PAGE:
The head of Iran’s Quds Force, Qassem Soleimani, visited Russia on Thursday, in defiance of the international travel ban imposed on him. This is the third time Soleimani has defied the travel ban, having visited Moscow in July and September of last year as well. He reportedly arrived on a private jet, operated by Mahan Air, an Iranian airline that has been sanctioned for its use in delivering weapons to Bashar al-Assad’s regime in Syria and for providing transport for Hezbollah. According to US officials, during his visit to Moscow last July, Soleimani successfully lobbied President Vladimir Putin to intervene in Syria to bolster the Assad regime.
Soleimani and the Quds Force are designated by the US State Department for their involvement in terrorist activities. The Quds Force is the elite unit responsible for the Islamic Revolutionary Guard Corps’ external operations including supporting, training, and providing arms to Hezbollah, Islamic Jihad, Assad’s forces and Shiite militias in Syria, as well as the Houthi rebels in Yemen. The Quds Force also funded, trained, and equipped several Shiite militas that killed hundreds of American troops in Iraq. In 2011, Soleimani and other members of the Qods Force were implicated in the failed Iranian plot to assassinate the Saudi ambassador to the US at a popular restaurant in Washington, D.C. As part of the nuclear deal reached with Iran, the UN travel ban on Soleimani will be lifted in five years, in October 2020, or when the IAEA determines that all nuclear material in Iran is for peaceful purposes.
In addition to Soleimani’s illicit visits to Russia, Tehran has violated international law in several ways since the deal was reached last July. Four ships originating from Iran and carrying weapons to the Houthi rebels in Yemen have been intercepted. These weapons shipments are in violation of both the UN arms embargo on Iran and on Yemen. Iran has also violated the UN arms embargo by sending weapons shipments to Syria via Russian cargo planes. Furthermore, Iran has tested five ballistic missiles since the deal was reached, in October, November, and March, violating the prohibition on engaging in activities related to ballistic missile development. One of the ballistic missiles was inscribed with the phrase “Israel must be wiped off the map.” Tehran is reportedly planning on purchasing fighter jets from Russia, which, without approval from the UN Security Council, would also constitute a violation of the arms ban.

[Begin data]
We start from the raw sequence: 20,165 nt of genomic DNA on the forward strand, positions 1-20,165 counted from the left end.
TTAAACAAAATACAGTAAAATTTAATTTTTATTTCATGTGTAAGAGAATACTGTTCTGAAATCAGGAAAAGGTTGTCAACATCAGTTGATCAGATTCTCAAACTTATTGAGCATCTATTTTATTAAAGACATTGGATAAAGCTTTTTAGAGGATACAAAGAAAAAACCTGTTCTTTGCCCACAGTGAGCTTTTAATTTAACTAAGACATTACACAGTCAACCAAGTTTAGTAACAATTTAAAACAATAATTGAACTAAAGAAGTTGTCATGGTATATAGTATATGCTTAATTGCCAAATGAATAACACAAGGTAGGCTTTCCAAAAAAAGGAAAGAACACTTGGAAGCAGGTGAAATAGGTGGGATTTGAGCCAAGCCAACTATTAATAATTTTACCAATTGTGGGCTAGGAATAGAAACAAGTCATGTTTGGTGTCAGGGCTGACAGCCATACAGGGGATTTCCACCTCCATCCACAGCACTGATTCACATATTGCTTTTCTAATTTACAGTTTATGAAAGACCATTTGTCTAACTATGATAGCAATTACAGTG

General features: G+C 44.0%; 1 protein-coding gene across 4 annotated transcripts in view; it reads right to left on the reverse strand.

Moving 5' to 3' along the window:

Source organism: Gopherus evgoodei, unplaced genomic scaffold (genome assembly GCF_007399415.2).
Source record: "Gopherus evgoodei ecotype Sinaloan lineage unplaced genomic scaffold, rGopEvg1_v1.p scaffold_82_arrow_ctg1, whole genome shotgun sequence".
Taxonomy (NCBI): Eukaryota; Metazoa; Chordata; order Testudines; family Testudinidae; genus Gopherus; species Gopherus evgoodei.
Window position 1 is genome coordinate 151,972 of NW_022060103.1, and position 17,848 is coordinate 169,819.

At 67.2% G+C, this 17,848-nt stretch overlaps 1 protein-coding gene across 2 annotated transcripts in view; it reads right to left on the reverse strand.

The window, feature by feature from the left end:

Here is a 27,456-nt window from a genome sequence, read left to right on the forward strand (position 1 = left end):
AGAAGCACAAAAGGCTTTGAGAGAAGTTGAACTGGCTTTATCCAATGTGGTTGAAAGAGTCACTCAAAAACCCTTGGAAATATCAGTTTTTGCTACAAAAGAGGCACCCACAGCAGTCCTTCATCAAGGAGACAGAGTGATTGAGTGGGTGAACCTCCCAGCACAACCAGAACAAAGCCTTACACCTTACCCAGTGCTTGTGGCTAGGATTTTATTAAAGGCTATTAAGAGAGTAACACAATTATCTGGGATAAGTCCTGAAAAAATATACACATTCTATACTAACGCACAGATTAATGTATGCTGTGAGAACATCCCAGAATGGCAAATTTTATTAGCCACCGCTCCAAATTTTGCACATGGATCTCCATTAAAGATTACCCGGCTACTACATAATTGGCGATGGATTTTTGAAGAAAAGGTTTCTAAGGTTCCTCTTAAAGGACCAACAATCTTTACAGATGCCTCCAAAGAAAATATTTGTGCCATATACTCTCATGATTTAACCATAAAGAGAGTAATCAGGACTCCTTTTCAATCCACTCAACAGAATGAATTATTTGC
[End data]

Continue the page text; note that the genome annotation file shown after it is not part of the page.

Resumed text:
A summit of over 50 Muslim countries criticized Iran on Friday for supporting terrorism and interfering in the internal affairs of its neighbors.The 57-member Organization of Islamic Cooperation (OIC), which concluded its meeting in Istanbul on Friday, stated as part of its final communique that it “deplored Iran’s interference in the internal affairs of the States of the region and other Member States including Bahrain, Yemen, Syria, and Somalia, and its continued support for terrorism.”Iran supports the regime of Syrian dicator Bashar al-Assad, who is opposed by Turkey and many Sunni Arab countries. Iran also supports the Houthi rebels, who are fighting the Saudi- and American-backed government of Yemen.
The communique also called for “cooperative relations” between Iran and other Muslim nations and to refrain from using or threatening force.
The language criticizing Iran was included a day after Iranian President Hassan Rouhani told the summit that the group “should not convey any message of disunity and division.”
Yousef al-Otaiba, the United Arab Emirates’ ambassador to the United States, warned in a Wall Street Journal op-ed last week that even after agreeing to a nuclear deal with world powers last year, Iran remains “hostile, expansionist, violent” and “as dangerous as ever.”